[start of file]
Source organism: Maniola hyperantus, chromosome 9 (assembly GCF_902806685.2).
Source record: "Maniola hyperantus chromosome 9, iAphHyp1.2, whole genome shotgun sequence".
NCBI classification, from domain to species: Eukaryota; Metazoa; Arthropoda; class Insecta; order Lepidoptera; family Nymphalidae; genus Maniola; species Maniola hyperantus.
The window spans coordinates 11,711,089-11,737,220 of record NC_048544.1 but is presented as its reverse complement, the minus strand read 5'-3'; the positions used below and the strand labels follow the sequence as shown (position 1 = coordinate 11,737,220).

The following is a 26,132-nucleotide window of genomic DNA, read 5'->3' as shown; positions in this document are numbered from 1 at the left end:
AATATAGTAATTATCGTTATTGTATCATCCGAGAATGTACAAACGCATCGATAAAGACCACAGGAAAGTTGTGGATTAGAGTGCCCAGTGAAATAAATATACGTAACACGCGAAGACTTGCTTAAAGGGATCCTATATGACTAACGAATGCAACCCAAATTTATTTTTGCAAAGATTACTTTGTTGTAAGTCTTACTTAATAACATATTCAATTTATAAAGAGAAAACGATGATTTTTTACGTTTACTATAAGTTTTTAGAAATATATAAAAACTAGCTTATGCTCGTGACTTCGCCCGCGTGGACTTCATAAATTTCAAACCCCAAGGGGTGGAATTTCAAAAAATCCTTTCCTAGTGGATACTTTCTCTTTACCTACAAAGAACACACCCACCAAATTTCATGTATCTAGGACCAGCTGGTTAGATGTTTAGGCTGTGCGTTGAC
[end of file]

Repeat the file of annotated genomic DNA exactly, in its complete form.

Source organism: Maniola hyperantus, chromosome 9 (assembly GCF_902806685.2).
Source record: "Maniola hyperantus chromosome 9, iAphHyp1.2, whole genome shotgun sequence".
NCBI classification, from domain to species: Eukaryota; Metazoa; Arthropoda; class Insecta; order Lepidoptera; family Nymphalidae; genus Maniola; species Maniola hyperantus.
The window spans coordinates 11,711,089-11,737,220 of record NC_048544.1 but is presented as its reverse complement, the minus strand read 5'-3'; the positions used below and the strand labels follow the sequence as shown (position 1 = coordinate 11,737,220).

The following is a 26,132-nucleotide window of genomic DNA, read 5'->3' as shown; positions in this document are numbered from 1 at the left end:
AATATAGTAATTATCGTTATTGTATCATCCGAGAATGTACAAACGCATCGATAAAGACCACAGGAAAGTTGTGGATTAGAGTGCCCAGTGAAATAAATATACGTAACACGCGAAGACTTGCTTAAAGGGATCCTATATGACTAACGAATGCAACCCAAATTTATTTTTGCAAAGATTACTTTGTTGTAAGTCTTACTTAATAACATATTCAATTTATAAAGAGAAAACGATGATTTTTTACGTTTACTATAAGTTTTTAGAAATATATAAAAACTAGCTTATGCTCGTGACTTCGCCCGCGTGGACTTCATAAATTTCAAACCCCAAGGGGTGGAATTTCAAAAAATCCTTTCCTAGTGGATACTTTCTCTTTACCTACAAAGAACACACCCACCAAATTTCATGTATCTAGGACCAGCTGGTTAGATGTTTAGGCTGTGCGTTGAC